The governor of Colorado declared a state of emergency over the coronavirus pandemic, you overstocked, and now your house is overflowing with food that will soon expire. Before tossing produce and other perishables into the landfill, consider this: Even when there isn’t a global health threat, 596,150 Coloradans struggle with hunger annually.
More Coloradans than ever are likely to go hungry this year, as social distancing measures and mandated business shutdowns leave many individuals out of work and others struggling to feed kids at home from school. (Jeffco Public Schools and Denver Public Schools are doing their part by offering free grab-and-go meals to kids and adults during the extended spring break.)
Compounding the problem, nervous consumers have emptied grocery store shelves across metro Denver. Retail partners such as King Soopers often donate leftover items to large-scale food-rescue operations, but as their stocks dwindle, so do their much-needed contributions.
For large-scale distributors like Food Bank of the Rockies, your food donations aren’t a top priority, as they can tax the system. Instead, cash donations and volunteers are preferred as the big nonprofits ramp up their services.
Neighborhood food pantries, on the other hand, can and will take your perishable items, including dairy, eggs, fresh fruits and vegetables, and sometimes even meat. Food that has been opened or used cannot be donated, and homemade items and/or previously prepared foods are also a no-no.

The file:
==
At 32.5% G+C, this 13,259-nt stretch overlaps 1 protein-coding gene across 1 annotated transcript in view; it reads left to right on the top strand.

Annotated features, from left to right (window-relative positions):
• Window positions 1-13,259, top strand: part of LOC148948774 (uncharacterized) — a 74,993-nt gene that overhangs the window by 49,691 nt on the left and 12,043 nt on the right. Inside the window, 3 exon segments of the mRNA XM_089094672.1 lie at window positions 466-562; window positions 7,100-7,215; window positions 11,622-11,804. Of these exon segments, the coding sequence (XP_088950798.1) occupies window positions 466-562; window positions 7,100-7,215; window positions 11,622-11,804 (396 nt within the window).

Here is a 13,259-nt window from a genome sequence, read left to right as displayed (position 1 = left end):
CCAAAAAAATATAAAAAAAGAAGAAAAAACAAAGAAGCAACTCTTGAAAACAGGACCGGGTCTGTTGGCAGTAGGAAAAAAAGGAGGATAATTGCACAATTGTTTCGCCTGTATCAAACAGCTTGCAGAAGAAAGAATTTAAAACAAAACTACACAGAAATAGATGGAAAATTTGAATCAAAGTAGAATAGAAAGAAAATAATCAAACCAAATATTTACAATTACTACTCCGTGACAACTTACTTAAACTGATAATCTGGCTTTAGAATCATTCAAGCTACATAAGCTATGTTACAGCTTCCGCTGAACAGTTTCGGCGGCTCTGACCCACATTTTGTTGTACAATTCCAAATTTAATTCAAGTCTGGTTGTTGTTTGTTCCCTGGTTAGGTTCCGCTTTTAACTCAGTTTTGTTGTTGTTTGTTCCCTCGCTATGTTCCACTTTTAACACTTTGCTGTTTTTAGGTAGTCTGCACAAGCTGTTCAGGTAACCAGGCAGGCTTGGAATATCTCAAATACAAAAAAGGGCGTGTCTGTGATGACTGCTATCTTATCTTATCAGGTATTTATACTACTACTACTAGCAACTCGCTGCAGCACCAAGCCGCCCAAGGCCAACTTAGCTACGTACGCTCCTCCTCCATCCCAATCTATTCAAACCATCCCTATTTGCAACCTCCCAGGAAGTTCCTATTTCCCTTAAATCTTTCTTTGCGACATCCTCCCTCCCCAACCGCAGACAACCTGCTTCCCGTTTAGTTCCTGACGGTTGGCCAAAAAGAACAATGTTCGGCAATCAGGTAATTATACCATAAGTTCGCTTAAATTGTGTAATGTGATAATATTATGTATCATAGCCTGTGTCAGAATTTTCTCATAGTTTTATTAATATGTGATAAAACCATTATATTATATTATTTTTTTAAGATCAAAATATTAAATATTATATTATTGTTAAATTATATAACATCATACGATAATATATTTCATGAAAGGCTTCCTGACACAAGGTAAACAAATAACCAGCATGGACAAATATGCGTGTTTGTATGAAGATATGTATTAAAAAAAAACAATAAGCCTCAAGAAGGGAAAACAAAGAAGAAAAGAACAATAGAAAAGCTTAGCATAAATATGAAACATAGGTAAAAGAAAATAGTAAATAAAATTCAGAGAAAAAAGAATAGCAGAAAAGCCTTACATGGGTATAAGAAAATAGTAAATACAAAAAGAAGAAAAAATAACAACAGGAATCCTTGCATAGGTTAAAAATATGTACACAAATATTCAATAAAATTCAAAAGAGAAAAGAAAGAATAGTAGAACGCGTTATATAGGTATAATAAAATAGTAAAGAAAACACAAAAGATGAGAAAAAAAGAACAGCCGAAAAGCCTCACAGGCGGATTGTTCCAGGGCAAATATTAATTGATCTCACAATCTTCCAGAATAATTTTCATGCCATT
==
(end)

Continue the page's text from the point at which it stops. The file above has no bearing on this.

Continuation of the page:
Here’s where to take that box of uneaten Costco bananas (and any other foods you'd like to donate) before the whole bunch goes bad:
Bienvenidos Food Bank
3810 Pecos Street
Fresh donations are accepted from 9:30 to noon every Wednesday and Thursday morning. Drive through the alley on the east side of the building, and volunteers or employees will help you unload.
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1100 East 18th Avenue
Aimed at providing nutritious groceries to Denver residents, Metro Caring stocks its Fresh Food Market with healthy food donations. Generally speaking, the organization’s food donation hours are from 8 a.m. to 4 p.m. Monday through Friday. On Tuesdays, Metro Caring accepts food from 8:30 a.m. to 7 p.m., but it's closed the first Wednesday of every month for staff training. Drop food at the back door at any point during business hours.
Denver Inner City Parish
1212 Mariposa Street
Food donations help Denver Inner City Parish focus its funds on programs and services. Both fresh and shelf-stable items are accepted from 9 to 11 a.m. Monday through Friday. The nonprofit is working to expand drop-off options. In the meantime, it helps if you call ahead before dropping off food.
Community Ministries of SW Denver
1755 South Zuni Street
Food donations are being accepted through the door in the alley; drop off items during regular pantry hours from 10 a.m. to 1 p.m. Monday, Wednesday and Thursday; 1 to 4 p.m. Tuesday; and 6 to 7:30 p.m. Wednesday.
Jewish Family Service
3201 South Tamarac Drive
The organization accepts both fresh and nonperishable food donations. Donations are accepted from 2 to 4 p.m. Monday through Thursday. A “greatest needs” list is available online. In addition to food, Jewish Family Service is providing mental health services during this uncertain time.